Tag Archives: Articles

What We’re Reading

Today we’re starting a new weekly feature on AHA Today that will highlight articles and blog posts that may be of interest to historians. Check out the articles below and find out what we’re reading.
September 20, 2007

Pells Bells: The End of Cultural History?

In this week’s Chronicle of Higher Education, Richard Pells (a historian at the University of Texas at Austin) charges, “The vast majority of American historians no longer regard American culture—whether high culture or mainstream popular culture—as an essential area of study.” It’s an interesting article, and the Chronicle reports that it is among the most e-mailed for the week, but I think it should be read with considerable caution...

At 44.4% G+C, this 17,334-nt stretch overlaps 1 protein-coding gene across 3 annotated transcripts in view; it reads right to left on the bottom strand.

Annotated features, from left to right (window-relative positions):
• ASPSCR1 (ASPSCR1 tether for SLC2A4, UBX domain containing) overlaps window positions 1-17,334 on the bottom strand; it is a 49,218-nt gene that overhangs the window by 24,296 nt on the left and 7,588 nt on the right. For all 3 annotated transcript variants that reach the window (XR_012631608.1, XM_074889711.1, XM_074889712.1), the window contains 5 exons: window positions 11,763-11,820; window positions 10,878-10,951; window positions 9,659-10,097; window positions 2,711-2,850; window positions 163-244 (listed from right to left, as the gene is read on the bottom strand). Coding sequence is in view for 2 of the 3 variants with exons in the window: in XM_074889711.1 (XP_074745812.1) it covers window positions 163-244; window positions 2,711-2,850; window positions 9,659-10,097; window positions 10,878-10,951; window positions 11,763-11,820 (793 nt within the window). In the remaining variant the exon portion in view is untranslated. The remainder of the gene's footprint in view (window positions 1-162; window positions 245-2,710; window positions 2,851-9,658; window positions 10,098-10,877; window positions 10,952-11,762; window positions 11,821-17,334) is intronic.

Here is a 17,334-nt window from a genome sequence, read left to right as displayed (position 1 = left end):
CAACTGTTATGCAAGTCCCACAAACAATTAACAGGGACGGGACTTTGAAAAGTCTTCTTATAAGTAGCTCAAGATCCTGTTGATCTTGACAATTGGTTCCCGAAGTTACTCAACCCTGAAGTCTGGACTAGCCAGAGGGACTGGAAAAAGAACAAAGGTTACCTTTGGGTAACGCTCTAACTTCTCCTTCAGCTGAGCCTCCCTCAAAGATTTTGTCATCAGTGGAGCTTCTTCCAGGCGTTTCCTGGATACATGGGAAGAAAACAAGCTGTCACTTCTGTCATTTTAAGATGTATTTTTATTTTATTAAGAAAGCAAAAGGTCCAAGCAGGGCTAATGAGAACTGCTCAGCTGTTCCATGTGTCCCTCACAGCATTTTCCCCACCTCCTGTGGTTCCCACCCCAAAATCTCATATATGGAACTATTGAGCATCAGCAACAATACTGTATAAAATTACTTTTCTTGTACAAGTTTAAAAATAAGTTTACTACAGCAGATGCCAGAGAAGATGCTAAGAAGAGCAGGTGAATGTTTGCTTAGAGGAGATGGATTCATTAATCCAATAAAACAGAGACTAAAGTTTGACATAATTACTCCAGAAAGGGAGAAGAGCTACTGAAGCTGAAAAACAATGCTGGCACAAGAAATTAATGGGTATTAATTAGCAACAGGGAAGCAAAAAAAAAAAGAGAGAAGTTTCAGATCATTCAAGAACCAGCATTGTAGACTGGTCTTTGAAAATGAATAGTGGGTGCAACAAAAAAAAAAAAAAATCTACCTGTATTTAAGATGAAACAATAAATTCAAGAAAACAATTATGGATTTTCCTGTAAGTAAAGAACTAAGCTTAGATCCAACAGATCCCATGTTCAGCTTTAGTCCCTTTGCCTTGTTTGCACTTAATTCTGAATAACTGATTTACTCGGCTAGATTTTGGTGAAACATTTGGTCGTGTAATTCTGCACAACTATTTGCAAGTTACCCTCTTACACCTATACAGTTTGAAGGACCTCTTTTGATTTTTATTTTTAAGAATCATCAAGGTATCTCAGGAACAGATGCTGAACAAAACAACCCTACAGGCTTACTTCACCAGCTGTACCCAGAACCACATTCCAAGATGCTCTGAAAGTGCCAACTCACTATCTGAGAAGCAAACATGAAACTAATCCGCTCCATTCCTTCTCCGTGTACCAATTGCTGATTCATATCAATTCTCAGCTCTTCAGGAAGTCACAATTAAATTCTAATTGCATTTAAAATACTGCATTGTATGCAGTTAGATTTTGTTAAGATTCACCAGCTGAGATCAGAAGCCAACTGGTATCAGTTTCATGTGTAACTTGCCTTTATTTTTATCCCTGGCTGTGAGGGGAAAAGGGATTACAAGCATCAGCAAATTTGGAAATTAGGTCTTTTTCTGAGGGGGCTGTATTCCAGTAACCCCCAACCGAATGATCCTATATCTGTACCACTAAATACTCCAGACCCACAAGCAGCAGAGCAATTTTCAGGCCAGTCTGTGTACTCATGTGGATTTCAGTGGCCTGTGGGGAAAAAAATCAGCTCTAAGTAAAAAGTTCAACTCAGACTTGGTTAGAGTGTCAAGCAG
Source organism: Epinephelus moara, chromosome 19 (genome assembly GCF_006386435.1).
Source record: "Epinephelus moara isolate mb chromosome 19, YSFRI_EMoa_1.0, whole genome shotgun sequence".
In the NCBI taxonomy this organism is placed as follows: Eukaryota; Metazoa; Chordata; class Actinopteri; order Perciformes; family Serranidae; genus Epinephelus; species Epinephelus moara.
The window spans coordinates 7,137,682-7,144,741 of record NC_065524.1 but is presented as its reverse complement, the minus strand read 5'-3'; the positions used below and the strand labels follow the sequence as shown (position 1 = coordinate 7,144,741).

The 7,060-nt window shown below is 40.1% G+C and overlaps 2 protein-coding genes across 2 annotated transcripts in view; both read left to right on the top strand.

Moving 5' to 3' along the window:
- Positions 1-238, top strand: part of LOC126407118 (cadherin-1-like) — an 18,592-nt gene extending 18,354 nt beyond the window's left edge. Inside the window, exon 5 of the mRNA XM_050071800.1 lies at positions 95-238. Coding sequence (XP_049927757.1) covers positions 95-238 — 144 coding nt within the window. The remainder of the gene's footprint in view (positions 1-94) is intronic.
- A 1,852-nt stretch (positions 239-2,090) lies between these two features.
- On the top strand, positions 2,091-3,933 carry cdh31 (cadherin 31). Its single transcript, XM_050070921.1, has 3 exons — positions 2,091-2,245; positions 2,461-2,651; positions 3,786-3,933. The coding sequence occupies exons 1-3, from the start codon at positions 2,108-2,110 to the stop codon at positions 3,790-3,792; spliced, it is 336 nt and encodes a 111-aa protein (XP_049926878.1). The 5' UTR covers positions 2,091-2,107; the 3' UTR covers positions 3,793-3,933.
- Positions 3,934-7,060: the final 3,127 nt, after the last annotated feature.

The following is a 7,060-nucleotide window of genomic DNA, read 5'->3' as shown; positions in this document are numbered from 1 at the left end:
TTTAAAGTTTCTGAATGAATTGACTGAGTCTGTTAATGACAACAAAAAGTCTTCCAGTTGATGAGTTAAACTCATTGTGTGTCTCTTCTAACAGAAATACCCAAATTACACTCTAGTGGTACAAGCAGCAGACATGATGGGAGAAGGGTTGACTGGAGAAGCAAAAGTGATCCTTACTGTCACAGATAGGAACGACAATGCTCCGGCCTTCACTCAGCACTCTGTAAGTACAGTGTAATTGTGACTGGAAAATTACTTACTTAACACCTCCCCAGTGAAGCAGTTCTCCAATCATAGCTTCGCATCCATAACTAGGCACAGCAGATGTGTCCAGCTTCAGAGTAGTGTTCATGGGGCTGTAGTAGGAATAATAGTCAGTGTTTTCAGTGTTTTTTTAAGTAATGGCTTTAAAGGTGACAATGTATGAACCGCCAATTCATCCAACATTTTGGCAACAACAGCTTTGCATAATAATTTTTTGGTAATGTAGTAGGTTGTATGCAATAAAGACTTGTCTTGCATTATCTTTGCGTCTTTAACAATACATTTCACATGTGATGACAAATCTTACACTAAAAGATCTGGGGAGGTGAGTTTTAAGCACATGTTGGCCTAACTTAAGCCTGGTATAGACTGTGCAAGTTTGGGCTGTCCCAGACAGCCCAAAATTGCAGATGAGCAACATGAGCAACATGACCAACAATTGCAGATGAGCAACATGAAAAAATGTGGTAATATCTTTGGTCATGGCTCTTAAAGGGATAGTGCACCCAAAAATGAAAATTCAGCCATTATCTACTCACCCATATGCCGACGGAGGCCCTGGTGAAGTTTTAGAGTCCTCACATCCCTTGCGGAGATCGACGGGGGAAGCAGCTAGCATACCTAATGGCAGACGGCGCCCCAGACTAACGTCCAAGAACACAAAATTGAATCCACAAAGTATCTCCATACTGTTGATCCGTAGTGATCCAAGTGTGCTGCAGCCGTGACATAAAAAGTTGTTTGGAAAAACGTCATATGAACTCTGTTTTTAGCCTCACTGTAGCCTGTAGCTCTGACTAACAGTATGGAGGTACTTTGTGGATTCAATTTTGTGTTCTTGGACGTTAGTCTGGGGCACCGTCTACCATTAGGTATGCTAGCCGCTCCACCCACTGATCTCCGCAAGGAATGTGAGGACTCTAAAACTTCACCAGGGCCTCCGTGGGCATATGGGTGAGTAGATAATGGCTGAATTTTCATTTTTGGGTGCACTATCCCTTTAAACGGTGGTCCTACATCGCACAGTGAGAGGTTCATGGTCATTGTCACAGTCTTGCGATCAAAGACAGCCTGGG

A Clear and Presentist Danger

Harvard University professor of psychology Daniel Gilbert recently published Stumbling on Happiness, an informative look at how the human brain works, or, more specifically, how well (or rather, poorly) the brain predicts which future occurrences will make us happy. Gilbert argues that one of the reasons our mind has a difficult time predicting what will make us happy in the future is that old historians' foe: presentism.

Article of Interest: “Baghdad Day to Day: Librarian’s Journal”

Today’s New York Times Arts section featured an article about Saad Eskander, a librarian and archivist in Iraq. His fascinating online diary entries, hosted by the British Library, “detail the daily hurdles of keeping Iraq’s central library open, preserving the surviving archives and books and, oh yes, staying alive.” Read the whole article, “Baghdad Day to Day: Librarian’s Journal,” on the New York Times web site.